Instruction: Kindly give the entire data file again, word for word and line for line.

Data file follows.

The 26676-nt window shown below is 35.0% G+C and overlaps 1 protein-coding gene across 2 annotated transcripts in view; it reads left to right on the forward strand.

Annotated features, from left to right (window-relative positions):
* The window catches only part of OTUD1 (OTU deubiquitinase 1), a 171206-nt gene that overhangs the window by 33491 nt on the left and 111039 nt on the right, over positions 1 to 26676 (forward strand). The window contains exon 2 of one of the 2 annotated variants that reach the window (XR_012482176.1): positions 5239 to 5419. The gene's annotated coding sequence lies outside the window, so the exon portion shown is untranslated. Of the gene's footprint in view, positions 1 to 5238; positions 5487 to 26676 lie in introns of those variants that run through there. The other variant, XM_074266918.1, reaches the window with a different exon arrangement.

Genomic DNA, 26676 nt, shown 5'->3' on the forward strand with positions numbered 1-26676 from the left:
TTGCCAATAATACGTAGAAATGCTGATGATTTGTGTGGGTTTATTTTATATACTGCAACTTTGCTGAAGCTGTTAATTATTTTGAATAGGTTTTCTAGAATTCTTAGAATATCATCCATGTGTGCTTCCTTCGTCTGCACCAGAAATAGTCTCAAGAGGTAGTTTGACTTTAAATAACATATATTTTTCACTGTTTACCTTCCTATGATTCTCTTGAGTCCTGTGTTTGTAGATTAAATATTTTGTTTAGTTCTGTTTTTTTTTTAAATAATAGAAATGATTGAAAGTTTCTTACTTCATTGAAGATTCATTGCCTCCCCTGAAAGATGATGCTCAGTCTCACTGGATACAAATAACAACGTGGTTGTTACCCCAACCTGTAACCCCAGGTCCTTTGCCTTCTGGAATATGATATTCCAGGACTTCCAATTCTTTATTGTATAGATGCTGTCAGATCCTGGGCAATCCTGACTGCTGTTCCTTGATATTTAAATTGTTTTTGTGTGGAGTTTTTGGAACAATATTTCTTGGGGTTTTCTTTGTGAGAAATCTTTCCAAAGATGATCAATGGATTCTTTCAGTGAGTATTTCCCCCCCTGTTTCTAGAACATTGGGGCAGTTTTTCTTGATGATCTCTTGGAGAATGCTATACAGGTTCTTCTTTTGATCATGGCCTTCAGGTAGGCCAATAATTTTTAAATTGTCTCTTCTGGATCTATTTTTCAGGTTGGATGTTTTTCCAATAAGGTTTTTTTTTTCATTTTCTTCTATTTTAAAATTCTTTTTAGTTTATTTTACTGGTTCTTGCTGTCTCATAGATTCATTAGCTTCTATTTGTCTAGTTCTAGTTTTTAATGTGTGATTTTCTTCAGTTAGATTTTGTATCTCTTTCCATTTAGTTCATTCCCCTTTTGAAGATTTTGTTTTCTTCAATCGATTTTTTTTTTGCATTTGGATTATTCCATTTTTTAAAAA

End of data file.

The 26676-nt window shown below is 35.0% G+C and overlaps 1 protein-coding gene across 2 annotated transcripts in view; it reads left to right on the forward strand.

Annotated features, from left to right (window-relative positions):
* The window catches only part of OTUD1 (OTU deubiquitinase 1), a 171206-nt gene that overhangs the window by 33491 nt on the left and 111039 nt on the right, over positions 1 to 26676 (forward strand). The window contains exon 2 of one of the 2 annotated variants that reach the window (XR_012482176.1): positions 5239 to 5419. The gene's annotated coding sequence lies outside the window, so the exon portion shown is untranslated. Of the gene's footprint in view, positions 1 to 5238; positions 5487 to 26676 lie in introns of those variants that run through there. The other variant, XM_074266918.1, reaches the window with a different exon arrangement.

Genomic DNA, 26676 nt, shown 5'->3' on the forward strand with positions numbered 1-26676 from the left:
TTGCCAATAATACGTAGAAATGCTGATGATTTGTGTGGGTTTATTTTATATACTGCAACTTTGCTGAAGCTGTTAATTATTTTGAATAGGTTTTCTAGAATTCTTAGAATATCATCCATGTGTGCTTCCTTCGTCTGCACCAGAAATAGTCTCAAGAGGTAGTTTGACTTTAAATAACATATATTTTTCACTGTTTACCTTCCTATGATTCTCTTGAGTCCTGTGTTTGTAGATTAAATATTTTGTTTAGTTCTGTTTTTTTTTTAAATAATAGAAATGATTGAAAGTTTCTTACTTCATTGAAGATTCATTGCCTCCCCTGAAAGATGATGCTCAGTCTCACTGGATACAAATAACAACGTGGTTGTTACCCCAACCTGTAACCCCAGGTCCTTTGCCTTCTGGAATATGATATTCCAGGACTTCCAATTCTTTATTGTATAGATGCTGTCAGATCCTGGGCAATCCTGACTGCTGTTCCTTGATATTTAAATTGTTTTTGTGTGGAGTTTTTGGAACAATATTTCTTGGGGTTTTCTTTGTGAGAAATCTTTCCAAAGATGATCAATGGATTCTTTCAGTGAGTATTTCCCCCCCTGTTTCTAGAACATTGGGGCAGTTTTTCTTGATGATCTCTTGGAGAATGCTATACAGGTTCTTCTTTTGATCATGGCCTTCAGGTAGGCCAATAATTTTTAAATTGTCTCTTCTGGATCTATTTTTCAGGTTGGATGTTTTTCCAATAAGGTTTTTTTTTTCATTTTCTTCTATTTTAAAATTCTTTTTAGTTTATTTTACTGGTTCTTGCTGTCTCATAGATTCATTAGCTTCTATTTGTCTAGTTCTAGTTTTTAATGTGTGATTTTCTTCAGTTAGATTTTGTATCTCTTTCCATTTAGTTCATTCCCCTTTTGAAGATTTTGTTTTCTTCAATCGATTTTTTTTTTGCATTTGGATTATTCCATTTTTTAAAAA